160. Some packages pay attention to `--enable-FEATURE' options to
  161. `configure', where FEATURE indicates an optional part of the package.
  162. They may also pay attention to `--with-PACKAGE' options, where PACKAGE
  163. is something like `gnu-as' or `x' (for the X Window System). The
  164. `README' should mention any `--enable-' and `--with-' options that the
  165. package recognizes.
  166. For packages that use the X Window System, `configure' can usually
  167. find the X include and library files automatically, but if it doesn't,
  168. you can use the `configure' options `--x-includes=DIR' and
  169. `--x-libraries=DIR' to specify their locations.
  170. Some packages offer the ability to configure how verbose the
  171. execution of `make' will be. For these packages, running `./configure
  172. --enable-silent-rules' sets the default to minimal output, which can be
  173. overridden with `make V=1'; while running `./configure
  174. --disable-silent-rules' sets the default to verbose, which can be
  175. overridden with `make V=0'.
  176. Particular systems
  177. ==================
  178. On HP-UX, the default C compiler is not ANSI C compatible. If GNU
  179. CC is not installed, it is recommended to use the following options in
  180. order to use an ANSI C compiler:
  181. ./configure CC="cc -Ae -D_XOPEN_SOURCE=500"
  182. and if that doesn't work, install pre-built binaries of GCC for HP-UX.
  183. HP-UX `make' updates targets which have the same time stamps as
  184. their prerequisites, which makes it generally unusable when shipped
  185. generated files such as `configure' are involved. Use GNU `make'
  186. instead.
  187. On OSF/1 a.k.a. Tru64, some versions of the default C compiler cannot
  188. parse its `<wchar.h>' header file. The option `-nodtk' can be used as
  189. a workaround. If GNU CC is not installed, it is therefore recommended
  190. to try
  191. ./configure CC="cc"
  192. and if that doesn't work, try
  193. ./configure CC="cc -nodtk"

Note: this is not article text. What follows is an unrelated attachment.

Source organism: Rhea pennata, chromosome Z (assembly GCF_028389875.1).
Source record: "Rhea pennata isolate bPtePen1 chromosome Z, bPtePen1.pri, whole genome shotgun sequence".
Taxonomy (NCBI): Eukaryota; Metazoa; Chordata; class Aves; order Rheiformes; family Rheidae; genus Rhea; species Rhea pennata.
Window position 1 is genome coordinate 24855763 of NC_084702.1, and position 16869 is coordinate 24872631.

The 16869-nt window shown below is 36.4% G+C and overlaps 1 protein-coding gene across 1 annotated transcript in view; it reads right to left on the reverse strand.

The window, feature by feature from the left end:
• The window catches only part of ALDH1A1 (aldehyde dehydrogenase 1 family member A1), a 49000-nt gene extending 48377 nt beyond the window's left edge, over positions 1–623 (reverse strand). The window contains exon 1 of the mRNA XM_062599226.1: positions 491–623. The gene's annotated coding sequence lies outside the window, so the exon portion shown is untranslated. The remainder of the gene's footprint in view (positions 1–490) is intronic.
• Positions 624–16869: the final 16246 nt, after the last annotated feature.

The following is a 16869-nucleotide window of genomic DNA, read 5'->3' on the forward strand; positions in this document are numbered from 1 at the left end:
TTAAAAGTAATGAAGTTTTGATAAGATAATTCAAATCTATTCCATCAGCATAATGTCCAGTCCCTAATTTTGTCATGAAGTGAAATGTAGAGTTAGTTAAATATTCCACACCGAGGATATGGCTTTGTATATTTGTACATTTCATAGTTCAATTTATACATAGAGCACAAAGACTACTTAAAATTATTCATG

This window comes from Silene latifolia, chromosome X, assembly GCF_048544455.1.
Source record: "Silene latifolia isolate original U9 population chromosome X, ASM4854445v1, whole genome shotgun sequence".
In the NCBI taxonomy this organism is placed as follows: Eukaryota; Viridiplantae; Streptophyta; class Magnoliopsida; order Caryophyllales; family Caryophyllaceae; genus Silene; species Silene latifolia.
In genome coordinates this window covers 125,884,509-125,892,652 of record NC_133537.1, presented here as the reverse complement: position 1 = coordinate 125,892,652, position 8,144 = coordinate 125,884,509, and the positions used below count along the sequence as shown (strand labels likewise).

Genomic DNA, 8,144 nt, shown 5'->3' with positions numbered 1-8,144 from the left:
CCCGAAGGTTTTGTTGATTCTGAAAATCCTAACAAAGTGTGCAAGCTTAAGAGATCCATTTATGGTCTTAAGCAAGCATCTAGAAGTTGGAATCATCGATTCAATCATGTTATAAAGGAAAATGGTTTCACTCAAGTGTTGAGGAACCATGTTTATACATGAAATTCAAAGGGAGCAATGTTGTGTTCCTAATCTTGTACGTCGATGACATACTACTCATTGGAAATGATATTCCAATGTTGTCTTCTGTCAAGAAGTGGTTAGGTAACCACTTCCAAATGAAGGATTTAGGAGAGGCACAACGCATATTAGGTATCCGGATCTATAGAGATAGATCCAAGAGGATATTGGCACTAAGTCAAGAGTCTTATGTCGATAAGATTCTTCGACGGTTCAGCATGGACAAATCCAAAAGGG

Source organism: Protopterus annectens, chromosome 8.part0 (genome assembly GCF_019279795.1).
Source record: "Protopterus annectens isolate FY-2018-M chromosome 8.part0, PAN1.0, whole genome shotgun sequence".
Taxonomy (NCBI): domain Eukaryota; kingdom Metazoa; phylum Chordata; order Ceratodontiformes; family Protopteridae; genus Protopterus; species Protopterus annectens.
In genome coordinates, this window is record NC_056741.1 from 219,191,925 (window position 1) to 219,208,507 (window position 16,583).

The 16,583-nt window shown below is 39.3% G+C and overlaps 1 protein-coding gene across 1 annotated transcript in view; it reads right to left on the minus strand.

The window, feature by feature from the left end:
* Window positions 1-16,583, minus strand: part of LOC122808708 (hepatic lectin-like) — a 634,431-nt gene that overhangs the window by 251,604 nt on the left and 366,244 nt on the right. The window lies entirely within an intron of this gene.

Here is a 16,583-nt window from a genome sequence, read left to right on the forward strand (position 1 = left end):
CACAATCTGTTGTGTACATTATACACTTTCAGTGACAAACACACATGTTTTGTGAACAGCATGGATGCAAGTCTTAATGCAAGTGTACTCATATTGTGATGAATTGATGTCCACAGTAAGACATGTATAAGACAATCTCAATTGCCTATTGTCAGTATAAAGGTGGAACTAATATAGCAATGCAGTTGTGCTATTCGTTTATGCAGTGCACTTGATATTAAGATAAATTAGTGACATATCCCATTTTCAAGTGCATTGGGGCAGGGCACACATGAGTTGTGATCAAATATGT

194. On Solaris, don't put `/usr/ucb' early in your `PATH'. This
  195. directory contains several dysfunctional programs; working variants of
  196. these programs are available in `/usr/bin'. So, if you need `/usr/ucb'
  197. in your `PATH', put it _after_ `/usr/bin'.
  198. On Haiku, software installed for all users goes in `/boot/common',
  199. not `/usr/local'. It is recommended to use the following options:
  200. ./configure --prefix=/boot/common
  201. Specifying the System Type
  202. ==========================
  203. There may be some features `configure' cannot figure out
  204. automatically, but needs to determine by the type of machine the package
  205. will run on. Usually, assuming the package is built to be run on the
  206. _same_ architectures, `configure' can figure that out, but if it prints
  207. a message saying it cannot guess the machine type, give it the
  208. `--build=TYPE' option. TYPE can either be a short name for the system
  209. type, such as `sun4', or a canonical name which has the form:
  210. CPU-COMPANY-SYSTEM
  211. where SYSTEM can have one of these forms:
  212. OS
  213. KERNEL-OS
  214. See the file `config.sub' for the possible values of each field. If
  215. `config.sub' isn't included in this package, then this package doesn't
  216. need to know the machine type.
  217. If you are _building_ compiler tools for cross-compiling, you should